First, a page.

All news is good news.
Imagine walking on a rocky surface — maybe a beach, or a dry creek bed, or a hiking trail.
Some of the stones are stable and solid. If you step on them, they don’t move.
Some of the stones are slippery. Maybe there’s a little algae on them, or some mud.
Some of the stones aren’t stable. They wiggle or tip when you step on them.
With every step you take, you are getting feedback about the path. And you can use that immediate feedback to correct course as needed.
If you step on a rock, and it shifts, did you fail?
You just got important information about the next thing to do — try another rock.
You got feedback.
Feedback, not failure
I have not failed. I’ve just found 10,000 ways that won’t work.
Feedback is just information
It’s data that you can use to make a decision.
When you walk on rocks, you get feedback. The physical sensation of whatever the rock is doing — sliding, tipping, or staying steady — tells you what you should do next.
Same as with all your other movements, whether in the gym or outside of it. If you feel yourself leaning too much to one side, or losing your grip on weight, or losing your balance, you take action to correct that.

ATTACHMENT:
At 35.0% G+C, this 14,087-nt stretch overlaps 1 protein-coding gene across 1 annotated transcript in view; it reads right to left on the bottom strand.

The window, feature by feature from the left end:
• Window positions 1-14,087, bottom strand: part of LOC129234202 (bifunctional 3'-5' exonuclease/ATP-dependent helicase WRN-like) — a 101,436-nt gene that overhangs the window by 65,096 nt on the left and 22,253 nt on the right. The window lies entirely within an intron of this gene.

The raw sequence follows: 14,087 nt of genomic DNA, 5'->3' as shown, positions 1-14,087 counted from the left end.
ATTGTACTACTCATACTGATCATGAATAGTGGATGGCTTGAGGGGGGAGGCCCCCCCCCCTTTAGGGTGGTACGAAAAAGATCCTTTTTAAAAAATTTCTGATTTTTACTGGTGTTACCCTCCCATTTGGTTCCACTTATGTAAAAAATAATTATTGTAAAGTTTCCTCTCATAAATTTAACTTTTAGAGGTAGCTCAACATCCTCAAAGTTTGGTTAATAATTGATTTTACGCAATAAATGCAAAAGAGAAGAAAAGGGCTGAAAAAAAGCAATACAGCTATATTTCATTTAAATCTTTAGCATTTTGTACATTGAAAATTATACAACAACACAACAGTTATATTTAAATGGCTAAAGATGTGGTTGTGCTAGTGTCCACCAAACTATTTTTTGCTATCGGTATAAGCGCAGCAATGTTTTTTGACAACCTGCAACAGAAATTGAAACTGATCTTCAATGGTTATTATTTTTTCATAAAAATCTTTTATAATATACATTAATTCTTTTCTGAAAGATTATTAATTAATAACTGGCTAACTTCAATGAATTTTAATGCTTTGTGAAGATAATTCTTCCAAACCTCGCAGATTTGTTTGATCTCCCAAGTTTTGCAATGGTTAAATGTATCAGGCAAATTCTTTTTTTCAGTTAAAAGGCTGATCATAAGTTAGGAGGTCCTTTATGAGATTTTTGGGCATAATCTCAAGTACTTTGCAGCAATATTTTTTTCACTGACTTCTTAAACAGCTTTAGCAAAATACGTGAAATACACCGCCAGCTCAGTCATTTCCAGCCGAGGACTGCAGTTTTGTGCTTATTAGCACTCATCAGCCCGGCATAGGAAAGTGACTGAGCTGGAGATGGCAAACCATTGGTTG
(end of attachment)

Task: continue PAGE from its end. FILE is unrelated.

Same as with your eating habits. If you notice that red-light foods seem to make you overeat, or make you feel sick, then you make a decision about whether to keep those foods around.
Over time, you build a database from your feedback
If you walk that rocky trail often enough, you might start to learn which rocks to avoid or step on.
If you do your exercise or sport movements often enough, you learn which movements are tricky or harder to do properly. And you figure out some ways to anticipate and/or change that.
If you get red-light-food indigestion often enough, you’ll probably try to learn which foods trigger the gut churn.
It’s all just information.
And there’s no such thing as failure
If you stumbled on that rocky path, you got feedback about an untrustworthy rock. You didn’t fail walking.
If you fell down in the gym, you got feedback about leaning too far to the left. You didn’t fail exercise.
If you ate suicide chili hot wings and spent the evening trying unsuccessfully to digest a fireball, you got feedback about what foods work for you, or don’t. You didn’t fail eating.
No matter what happens, you don’t fail.
In those moments, you just made a choice that didn’t work — but that gave you important information anyway.
Change your perspective
Today, be curious about feedback.
Look at the choices you make, and notice what happens when you make them.
What information did you get? What insight? What data?
What does that feedback tell you about what you could do next, or change?
Or keep the same? Or do less/more of?
What happens when you do X? What happens when you do Y? What about Z?
Get rid of the words “good” or “bad” and substitute “interesting” or “useful”, as in: “Well, that’s interesting” or “That’s useful to know”.
Treat it like a game.
What could you discover?
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